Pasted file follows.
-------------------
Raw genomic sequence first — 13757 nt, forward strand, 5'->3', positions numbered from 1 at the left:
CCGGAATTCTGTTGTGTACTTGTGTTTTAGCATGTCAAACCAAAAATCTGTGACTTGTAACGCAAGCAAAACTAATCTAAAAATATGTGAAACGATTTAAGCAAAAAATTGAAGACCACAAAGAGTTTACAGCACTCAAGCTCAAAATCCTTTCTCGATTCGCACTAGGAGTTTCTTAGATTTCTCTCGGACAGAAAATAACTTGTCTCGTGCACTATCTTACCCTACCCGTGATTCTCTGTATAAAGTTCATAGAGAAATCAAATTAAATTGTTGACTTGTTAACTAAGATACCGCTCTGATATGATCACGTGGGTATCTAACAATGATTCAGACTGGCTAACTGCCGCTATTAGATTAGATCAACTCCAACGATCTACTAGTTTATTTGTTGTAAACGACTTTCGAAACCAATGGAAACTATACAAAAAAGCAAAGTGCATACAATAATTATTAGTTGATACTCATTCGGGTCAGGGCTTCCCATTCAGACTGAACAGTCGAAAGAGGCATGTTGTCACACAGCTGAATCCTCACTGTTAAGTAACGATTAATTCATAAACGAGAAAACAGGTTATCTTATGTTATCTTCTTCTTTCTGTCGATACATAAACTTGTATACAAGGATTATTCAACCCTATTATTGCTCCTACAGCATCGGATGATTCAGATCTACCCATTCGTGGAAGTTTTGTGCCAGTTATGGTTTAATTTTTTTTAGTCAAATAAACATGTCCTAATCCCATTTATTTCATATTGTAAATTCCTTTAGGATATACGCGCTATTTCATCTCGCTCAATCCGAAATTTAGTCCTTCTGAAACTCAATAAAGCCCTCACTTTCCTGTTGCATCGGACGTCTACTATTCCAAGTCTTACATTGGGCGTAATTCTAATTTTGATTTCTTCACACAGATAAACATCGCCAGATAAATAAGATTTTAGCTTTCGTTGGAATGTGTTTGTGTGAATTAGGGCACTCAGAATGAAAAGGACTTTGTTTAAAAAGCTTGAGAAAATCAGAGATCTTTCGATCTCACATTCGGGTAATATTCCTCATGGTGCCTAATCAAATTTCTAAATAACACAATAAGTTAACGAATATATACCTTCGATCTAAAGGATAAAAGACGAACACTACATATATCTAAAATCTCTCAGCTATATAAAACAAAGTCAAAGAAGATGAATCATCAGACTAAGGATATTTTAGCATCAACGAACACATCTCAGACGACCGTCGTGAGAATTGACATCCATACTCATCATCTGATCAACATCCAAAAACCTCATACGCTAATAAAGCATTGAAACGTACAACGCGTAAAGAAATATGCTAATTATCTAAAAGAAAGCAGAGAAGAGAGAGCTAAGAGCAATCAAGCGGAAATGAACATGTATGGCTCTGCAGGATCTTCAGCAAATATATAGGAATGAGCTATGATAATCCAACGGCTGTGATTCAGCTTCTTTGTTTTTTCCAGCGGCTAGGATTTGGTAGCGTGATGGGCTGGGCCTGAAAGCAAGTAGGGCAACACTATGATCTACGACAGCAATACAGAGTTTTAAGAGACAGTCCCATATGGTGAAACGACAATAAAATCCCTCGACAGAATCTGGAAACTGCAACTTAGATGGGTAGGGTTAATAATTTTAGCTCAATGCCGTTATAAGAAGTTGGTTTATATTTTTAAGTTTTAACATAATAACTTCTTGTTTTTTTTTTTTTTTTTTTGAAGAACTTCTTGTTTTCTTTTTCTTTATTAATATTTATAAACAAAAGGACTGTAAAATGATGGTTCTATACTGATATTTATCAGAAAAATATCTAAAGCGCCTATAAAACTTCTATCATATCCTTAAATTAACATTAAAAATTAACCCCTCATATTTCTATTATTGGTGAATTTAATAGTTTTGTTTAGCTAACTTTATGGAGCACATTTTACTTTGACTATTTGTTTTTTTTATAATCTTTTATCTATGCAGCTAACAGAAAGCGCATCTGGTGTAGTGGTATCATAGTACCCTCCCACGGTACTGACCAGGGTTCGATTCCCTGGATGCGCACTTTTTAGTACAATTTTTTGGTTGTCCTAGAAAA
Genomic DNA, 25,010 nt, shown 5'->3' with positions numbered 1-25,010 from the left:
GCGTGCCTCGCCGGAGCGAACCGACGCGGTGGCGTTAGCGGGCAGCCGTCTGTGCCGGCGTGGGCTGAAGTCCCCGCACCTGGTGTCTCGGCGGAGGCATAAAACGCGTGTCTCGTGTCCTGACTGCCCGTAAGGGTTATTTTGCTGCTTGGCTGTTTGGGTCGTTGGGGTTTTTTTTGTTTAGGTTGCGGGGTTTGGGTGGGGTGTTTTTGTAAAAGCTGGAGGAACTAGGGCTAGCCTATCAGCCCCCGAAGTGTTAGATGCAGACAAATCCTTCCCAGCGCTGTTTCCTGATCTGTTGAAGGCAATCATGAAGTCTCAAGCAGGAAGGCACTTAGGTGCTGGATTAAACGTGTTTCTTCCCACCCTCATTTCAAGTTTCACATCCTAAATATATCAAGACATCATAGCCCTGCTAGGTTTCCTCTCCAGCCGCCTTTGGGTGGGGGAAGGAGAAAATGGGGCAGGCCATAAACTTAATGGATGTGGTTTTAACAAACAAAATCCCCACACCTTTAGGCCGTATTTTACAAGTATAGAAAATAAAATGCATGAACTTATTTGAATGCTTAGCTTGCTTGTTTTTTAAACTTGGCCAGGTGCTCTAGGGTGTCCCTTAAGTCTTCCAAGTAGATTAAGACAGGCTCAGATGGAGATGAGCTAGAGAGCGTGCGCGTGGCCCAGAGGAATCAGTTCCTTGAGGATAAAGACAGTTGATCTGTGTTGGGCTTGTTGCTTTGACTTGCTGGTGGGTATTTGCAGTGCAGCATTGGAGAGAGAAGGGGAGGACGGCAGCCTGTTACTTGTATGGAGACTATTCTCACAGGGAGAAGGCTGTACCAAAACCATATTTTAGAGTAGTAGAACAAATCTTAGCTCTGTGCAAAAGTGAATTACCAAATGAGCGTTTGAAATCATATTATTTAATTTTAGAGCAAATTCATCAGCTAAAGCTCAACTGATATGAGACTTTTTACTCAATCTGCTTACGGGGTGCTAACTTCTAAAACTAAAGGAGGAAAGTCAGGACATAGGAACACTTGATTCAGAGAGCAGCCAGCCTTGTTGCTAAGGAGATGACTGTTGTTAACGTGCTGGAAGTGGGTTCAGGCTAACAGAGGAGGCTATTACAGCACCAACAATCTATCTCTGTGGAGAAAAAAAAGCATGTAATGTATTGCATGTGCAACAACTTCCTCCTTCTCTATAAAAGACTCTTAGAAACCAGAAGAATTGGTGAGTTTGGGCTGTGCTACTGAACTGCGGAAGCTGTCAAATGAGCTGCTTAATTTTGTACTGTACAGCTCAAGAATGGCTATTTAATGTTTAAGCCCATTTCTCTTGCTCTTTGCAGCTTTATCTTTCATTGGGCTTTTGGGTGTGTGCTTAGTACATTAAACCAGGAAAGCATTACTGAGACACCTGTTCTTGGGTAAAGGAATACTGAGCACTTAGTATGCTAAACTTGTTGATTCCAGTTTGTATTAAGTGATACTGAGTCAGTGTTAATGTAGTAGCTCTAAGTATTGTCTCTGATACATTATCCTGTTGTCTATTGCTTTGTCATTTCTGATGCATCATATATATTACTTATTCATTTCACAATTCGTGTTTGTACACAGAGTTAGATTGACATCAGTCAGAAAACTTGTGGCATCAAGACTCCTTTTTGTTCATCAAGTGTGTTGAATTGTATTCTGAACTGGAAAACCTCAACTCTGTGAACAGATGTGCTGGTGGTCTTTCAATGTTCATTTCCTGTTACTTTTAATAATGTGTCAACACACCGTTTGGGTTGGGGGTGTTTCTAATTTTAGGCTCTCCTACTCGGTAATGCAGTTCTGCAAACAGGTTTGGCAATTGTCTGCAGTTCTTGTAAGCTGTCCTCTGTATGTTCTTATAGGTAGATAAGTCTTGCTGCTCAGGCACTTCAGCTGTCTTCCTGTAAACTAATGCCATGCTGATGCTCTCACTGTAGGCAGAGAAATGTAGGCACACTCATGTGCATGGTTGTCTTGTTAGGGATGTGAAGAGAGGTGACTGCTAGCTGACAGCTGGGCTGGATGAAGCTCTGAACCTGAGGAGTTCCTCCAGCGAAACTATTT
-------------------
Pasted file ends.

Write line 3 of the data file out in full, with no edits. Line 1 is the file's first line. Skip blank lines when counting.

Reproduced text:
Genomic DNA, 25,010 nt, shown 5'->3' with positions numbered 1-25,010 from the left: